Sketch the exact shape of the butterfly’s right wing.
Close your eyes and recapture the scene, and try to find the answers to the above questions. Do not read further until you have made the effort to transfer your image to paper.
For most people, this exercise is frustrating. There is no problem coming up with the beautiful image in your mind’s eye - it flows easily and is rewarding to do. It matters little whether your “dream image” was exactly as described or quite different - it is not the image that causes a problem. The good news: that image is an idea, and ideas are plentiful. You can form them whenever you give yourself permission, and their subject matter is everywhere.
For many people, the difficulty lies in attempting to take that gauzy, ephemeral dreamlike projection of your mind, and force it into a concrete form. As soon as you look at the top of the left wing and try and ascertain specifically what color is there (and what shape it is and what percent of the wing it occupies and what specific color is adjacent to it...) the hazy wonder of the image seems to contract and to be far more difficult to visualize. For most people, it also stops being so wonderful and starts becoming a difficult task with visions of failure looming large. If the assignment had also been to completely capture that image, in full color, on a piece of paper or canvas, very few would feel that they had been successful.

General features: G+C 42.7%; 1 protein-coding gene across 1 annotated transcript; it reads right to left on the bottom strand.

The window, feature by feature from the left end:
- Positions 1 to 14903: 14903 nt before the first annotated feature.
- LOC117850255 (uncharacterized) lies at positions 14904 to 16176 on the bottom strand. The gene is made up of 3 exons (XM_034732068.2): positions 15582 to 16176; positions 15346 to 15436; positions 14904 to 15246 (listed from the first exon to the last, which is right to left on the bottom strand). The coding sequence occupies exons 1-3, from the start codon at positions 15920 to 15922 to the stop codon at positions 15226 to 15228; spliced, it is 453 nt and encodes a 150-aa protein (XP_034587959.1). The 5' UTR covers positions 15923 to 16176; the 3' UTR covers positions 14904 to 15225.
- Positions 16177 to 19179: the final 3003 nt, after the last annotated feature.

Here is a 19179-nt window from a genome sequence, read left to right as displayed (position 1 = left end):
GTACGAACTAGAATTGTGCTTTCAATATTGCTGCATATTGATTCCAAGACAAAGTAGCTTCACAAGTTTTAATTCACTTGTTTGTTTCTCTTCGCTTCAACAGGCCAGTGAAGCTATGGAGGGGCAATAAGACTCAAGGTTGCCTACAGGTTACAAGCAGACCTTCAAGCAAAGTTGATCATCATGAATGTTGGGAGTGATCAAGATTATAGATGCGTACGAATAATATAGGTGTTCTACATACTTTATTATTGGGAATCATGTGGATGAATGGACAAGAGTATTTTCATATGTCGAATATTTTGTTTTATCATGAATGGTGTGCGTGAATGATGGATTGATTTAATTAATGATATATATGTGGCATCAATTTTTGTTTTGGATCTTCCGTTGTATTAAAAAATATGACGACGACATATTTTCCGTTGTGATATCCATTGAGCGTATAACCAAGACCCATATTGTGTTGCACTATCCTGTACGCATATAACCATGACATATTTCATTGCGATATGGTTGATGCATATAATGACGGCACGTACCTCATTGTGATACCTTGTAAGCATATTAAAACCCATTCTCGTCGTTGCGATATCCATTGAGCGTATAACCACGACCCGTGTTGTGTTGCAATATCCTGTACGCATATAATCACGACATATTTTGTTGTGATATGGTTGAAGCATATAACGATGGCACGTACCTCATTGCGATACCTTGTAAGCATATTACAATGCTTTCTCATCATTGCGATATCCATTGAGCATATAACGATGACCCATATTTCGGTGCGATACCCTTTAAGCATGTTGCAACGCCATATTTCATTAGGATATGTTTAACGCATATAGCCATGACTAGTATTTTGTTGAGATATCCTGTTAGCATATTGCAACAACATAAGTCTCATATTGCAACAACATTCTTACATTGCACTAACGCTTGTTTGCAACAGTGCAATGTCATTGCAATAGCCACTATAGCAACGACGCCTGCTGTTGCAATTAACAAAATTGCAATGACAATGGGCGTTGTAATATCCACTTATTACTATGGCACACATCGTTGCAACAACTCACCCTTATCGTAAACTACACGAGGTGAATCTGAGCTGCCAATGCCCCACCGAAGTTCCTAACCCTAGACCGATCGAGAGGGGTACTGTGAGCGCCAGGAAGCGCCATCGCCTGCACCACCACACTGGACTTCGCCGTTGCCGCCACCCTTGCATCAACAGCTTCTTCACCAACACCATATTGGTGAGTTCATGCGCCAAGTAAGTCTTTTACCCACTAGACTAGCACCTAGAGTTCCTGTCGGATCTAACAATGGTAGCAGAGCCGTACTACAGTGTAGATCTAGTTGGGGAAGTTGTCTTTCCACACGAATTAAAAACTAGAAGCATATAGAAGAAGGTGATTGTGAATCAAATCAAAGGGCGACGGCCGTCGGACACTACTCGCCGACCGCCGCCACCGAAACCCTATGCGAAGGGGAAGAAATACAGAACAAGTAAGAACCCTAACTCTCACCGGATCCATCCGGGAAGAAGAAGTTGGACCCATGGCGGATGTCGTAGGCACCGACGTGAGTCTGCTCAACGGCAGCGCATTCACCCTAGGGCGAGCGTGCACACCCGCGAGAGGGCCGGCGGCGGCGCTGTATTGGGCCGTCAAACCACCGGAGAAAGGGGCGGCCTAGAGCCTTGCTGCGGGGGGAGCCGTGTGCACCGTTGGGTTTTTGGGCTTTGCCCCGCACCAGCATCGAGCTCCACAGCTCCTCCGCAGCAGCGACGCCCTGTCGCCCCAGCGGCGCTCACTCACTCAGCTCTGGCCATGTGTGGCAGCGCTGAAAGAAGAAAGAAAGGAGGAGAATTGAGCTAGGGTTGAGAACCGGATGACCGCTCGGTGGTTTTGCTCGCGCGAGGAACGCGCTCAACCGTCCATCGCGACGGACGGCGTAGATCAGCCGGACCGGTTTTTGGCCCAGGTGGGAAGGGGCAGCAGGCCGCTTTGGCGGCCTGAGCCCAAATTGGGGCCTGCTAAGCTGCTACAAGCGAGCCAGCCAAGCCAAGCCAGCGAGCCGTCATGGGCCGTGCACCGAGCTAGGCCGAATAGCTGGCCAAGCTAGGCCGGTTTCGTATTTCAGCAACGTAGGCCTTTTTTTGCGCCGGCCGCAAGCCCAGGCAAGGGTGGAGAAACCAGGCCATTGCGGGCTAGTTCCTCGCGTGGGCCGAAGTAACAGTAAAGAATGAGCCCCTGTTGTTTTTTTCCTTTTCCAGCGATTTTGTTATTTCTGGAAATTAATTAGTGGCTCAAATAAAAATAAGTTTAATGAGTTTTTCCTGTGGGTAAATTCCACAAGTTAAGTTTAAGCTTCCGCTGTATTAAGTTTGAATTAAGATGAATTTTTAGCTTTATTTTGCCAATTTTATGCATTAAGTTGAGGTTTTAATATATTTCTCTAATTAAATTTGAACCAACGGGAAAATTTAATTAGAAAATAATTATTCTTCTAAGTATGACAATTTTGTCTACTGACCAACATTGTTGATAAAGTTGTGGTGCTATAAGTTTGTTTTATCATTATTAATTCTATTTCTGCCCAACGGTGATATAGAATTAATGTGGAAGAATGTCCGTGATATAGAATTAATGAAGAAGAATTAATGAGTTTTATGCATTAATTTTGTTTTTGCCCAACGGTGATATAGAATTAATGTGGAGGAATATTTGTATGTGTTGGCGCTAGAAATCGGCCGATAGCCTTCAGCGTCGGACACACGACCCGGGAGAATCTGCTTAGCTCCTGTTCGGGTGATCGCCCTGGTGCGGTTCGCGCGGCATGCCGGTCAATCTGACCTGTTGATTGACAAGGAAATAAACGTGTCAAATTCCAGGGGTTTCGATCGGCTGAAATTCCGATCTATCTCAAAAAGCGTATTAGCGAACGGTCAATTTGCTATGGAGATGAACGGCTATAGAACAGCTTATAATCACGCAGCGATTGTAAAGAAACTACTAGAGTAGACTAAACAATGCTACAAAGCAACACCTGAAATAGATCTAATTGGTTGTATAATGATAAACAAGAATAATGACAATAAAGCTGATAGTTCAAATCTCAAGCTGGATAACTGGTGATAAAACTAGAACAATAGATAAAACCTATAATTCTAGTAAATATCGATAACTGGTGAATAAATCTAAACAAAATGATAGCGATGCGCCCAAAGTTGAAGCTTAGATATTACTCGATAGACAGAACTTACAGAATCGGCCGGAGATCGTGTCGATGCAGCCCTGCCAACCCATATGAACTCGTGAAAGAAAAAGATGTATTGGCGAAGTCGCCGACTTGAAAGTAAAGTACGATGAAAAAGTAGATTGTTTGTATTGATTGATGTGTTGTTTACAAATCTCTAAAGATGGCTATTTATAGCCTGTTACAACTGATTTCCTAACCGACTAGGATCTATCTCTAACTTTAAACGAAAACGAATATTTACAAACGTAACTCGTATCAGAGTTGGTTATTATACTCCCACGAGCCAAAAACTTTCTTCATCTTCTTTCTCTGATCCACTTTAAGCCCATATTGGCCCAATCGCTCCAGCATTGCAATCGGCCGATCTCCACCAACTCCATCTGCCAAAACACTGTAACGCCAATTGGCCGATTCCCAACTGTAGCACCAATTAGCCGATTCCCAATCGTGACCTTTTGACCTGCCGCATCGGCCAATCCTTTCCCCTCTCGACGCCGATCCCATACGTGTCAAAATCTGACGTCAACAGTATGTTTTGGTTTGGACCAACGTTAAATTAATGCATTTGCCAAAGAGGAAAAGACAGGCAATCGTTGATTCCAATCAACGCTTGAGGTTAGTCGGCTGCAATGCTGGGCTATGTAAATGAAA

There are two things to consider here. The first is that it was not the idea that caused the problem - that image was easy to visualize, and wonderful to contemplate. Although most people are afraid they are not artists because of a lack of ideas, that is rarely the problem - everyone has more than enough ideas (more on recognizing and validating them later). The problems faced here were technical skills in implementing the idea - you were not able (or afraid you were not able which is even more threatening) to put on paper what you saw in your head. If there was failure, it was in your perceived technical ability, not imagination or vision, and the important thing to remember about skill is that it is learnable and will always show improvement if you do one thing - practice.